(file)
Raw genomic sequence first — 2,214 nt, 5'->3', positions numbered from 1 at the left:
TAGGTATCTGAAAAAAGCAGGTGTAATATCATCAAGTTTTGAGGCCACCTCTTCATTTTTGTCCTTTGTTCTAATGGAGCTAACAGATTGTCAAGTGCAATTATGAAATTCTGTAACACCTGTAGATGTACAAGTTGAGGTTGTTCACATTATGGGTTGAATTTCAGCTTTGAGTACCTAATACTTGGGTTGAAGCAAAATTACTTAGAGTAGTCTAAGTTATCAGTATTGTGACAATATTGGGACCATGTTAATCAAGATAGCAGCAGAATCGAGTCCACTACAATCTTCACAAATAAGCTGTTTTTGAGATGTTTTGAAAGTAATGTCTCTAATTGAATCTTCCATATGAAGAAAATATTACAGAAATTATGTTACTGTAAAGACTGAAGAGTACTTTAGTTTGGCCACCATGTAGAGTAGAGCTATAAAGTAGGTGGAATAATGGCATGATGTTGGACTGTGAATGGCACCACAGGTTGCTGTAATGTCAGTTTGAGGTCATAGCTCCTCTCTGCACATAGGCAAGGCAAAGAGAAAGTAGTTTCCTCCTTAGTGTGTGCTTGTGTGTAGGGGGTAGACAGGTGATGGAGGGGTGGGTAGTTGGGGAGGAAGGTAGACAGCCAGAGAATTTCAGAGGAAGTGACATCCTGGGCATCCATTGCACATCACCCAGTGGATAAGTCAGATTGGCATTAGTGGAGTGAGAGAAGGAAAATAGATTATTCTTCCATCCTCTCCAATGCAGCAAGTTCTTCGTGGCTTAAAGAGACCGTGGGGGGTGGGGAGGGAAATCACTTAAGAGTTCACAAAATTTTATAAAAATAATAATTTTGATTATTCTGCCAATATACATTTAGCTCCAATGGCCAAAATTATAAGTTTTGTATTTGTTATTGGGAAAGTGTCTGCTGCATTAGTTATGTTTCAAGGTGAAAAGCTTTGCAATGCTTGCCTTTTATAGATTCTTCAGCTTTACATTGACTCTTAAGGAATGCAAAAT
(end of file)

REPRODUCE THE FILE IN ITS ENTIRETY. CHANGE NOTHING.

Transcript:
Raw genomic sequence first — 2,214 nt, 5'->3', positions numbered from 1 at the left:
TAGGTATCTGAAAAAAGCAGGTGTAATATCATCAAGTTTTGAGGCCACCTCTTCATTTTTGTCCTTTGTTCTAATGGAGCTAACAGATTGTCAAGTGCAATTATGAAATTCTGTAACACCTGTAGATGTACAAGTTGAGGTTGTTCACATTATGGGTTGAATTTCAGCTTTGAGTACCTAATACTTGGGTTGAAGCAAAATTACTTAGAGTAGTCTAAGTTATCAGTATTGTGACAATATTGGGACCATGTTAATCAAGATAGCAGCAGAATCGAGTCCACTACAATCTTCACAAATAAGCTGTTTTTGAGATGTTTTGAAAGTAATGTCTCTAATTGAATCTTCCATATGAAGAAAATATTACAGAAATTATGTTACTGTAAAGACTGAAGAGTACTTTAGTTTGGCCACCATGTAGAGTAGAGCTATAAAGTAGGTGGAATAATGGCATGATGTTGGACTGTGAATGGCACCACAGGTTGCTGTAATGTCAGTTTGAGGTCATAGCTCCTCTCTGCACATAGGCAAGGCAAAGAGAAAGTAGTTTCCTCCTTAGTGTGTGCTTGTGTGTAGGGGGTAGACAGGTGATGGAGGGGTGGGTAGTTGGGGAGGAAGGTAGACAGCCAGAGAATTTCAGAGGAAGTGACATCCTGGGCATCCATTGCACATCACCCAGTGGATAAGTCAGATTGGCATTAGTGGAGTGAGAGAAGGAAAATAGATTATTCTTCCATCCTCTCCAATGCAGCAAGTTCTTCGTGGCTTAAAGAGACCGTGGGGGGTGGGGAGGGAAATCACTTAAGAGTTCACAAAATTTTATAAAAATAATAATTTTGATTATTCTGCCAATATACATTTAGCTCCAATGGCCAAAATTATAAGTTTTGTATTTGTTATTGGGAAAGTGTCTGCTGCATTAGTTATGTTTCAAGGTGAAAAGCTTTGCAATGCTTGCCTTTTATAGATTCTTCAGCTTTACATTGACTCTTAAGGAATGCAAAAT